JOLIET – Sunny Hill Nursing Home administrators sought approval Thursday from a Will County Board committee to downsize its staff and bed count as a way to stave off costs and shift to becoming a more resident-centered organization with private rooms.
Now is the time to make the transition as the county-owned facility is nearing the end of its multi-phase, $20.5 million project, Sunny Hill Administrator Karen Sorbero told members of the Will County Board’s Public Health and Safety Committee.
“This is the time because we’re in the last phase [of construction]. … If we’re going to make this change, we need to start making it now,” Sorbero said.
The nursing home, at 421 Doris Ave. in Joliet, would go from 227 to 156 beds, and staff would be reduced by about 63 across various departments through attrition, under a restructuring plan Sorbero presented. The plan was created by the Chicago-based consulting firm RSM US LLP.
The new configuration would have six units with 26 residents each. Each would consist of 20 private rooms and three semi-private rooms, according to Sorbero.
“You ask any resident at Sunny Hill Nursing Home what they’d like, if we could give them anything in the world, and after you get through the answers of, ‘Well, I’d like my health back or my husband or wife back, or my home back’ … they will tell you they want private rooms,” Sorbero said.
When factoring in a $3.5 million loss in revenue because of the decrease in residents, the facility would save a net total of $1.2 million by reducing staffing numbers and costs associated with medical supplies, pharmaceuticals and bed tax, according to the RSM executive summary. The facility has an annual operating budget of $22.4 million, according to county budget documents.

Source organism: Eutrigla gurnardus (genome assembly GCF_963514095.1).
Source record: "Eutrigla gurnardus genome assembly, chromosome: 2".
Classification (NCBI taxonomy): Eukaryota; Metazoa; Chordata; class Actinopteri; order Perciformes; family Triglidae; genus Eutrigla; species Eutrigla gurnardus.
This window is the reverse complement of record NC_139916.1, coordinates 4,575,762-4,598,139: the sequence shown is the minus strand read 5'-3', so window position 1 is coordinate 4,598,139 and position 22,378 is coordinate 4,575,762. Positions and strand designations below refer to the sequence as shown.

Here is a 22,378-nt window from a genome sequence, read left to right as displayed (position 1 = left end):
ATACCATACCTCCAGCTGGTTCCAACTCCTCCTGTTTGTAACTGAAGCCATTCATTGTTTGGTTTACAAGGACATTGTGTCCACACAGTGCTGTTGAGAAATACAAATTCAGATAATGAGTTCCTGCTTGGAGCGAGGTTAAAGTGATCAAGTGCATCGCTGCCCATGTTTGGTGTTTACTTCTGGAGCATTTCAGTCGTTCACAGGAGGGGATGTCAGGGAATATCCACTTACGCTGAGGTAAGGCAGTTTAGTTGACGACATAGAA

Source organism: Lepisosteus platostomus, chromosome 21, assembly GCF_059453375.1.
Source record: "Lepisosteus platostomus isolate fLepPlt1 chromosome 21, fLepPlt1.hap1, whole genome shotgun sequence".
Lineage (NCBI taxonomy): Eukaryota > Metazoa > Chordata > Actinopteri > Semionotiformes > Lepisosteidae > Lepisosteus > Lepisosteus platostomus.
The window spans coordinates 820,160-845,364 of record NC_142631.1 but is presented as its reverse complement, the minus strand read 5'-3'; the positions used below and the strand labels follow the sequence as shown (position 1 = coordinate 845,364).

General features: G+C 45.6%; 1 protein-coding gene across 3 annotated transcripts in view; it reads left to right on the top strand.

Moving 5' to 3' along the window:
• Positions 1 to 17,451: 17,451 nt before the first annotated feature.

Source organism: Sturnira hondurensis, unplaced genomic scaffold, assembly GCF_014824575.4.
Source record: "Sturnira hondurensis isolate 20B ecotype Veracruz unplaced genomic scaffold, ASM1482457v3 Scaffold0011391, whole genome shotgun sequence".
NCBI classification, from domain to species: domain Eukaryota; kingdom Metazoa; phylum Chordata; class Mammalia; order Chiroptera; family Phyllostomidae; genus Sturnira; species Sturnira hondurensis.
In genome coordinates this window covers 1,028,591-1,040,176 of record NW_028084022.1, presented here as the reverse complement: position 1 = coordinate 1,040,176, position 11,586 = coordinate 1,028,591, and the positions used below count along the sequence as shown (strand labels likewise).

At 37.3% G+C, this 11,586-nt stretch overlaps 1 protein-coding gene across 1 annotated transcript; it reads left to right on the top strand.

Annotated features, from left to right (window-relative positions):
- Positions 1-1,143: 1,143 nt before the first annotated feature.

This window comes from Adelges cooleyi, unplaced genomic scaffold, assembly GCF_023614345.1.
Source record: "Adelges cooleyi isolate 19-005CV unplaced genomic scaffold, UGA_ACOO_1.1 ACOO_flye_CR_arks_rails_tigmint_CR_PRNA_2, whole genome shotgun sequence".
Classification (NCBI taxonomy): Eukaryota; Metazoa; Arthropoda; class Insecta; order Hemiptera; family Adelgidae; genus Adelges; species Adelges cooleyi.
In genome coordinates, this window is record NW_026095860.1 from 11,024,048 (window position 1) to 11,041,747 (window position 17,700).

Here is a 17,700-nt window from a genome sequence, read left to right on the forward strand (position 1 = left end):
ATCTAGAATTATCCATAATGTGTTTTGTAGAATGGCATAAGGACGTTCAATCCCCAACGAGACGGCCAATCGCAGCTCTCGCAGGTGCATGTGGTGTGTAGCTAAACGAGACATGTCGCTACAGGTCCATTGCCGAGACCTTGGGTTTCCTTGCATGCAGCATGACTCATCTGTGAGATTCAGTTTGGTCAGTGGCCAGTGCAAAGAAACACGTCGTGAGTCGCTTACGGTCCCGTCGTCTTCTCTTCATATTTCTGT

Reducing the bed count would save the nursing home facility money on the state’s bed tax, she said. Under Illinois law, every nursing home provider in the state is required to pay a $1.50 quarterly state tax for each licensed bed at the facility, on top of a monthly tax for each resident occupying those beds.
“We’re still taxed for [the beds] every day whether occupied or not,” Sorbero said.
Shared bedrooms are linked with higher rates of infections and sleep problems, Sorbero told the committee, while private bedrooms are easier to market, and less staff time would be spent on resident conflict.
More than half of the residents at Sunny Hill are funded through Medicaid, while 37 percent are private pay.
The committee Thursday signed off on the plan to reduce the bed count and staff size, but the move still requires approval from the full County Board.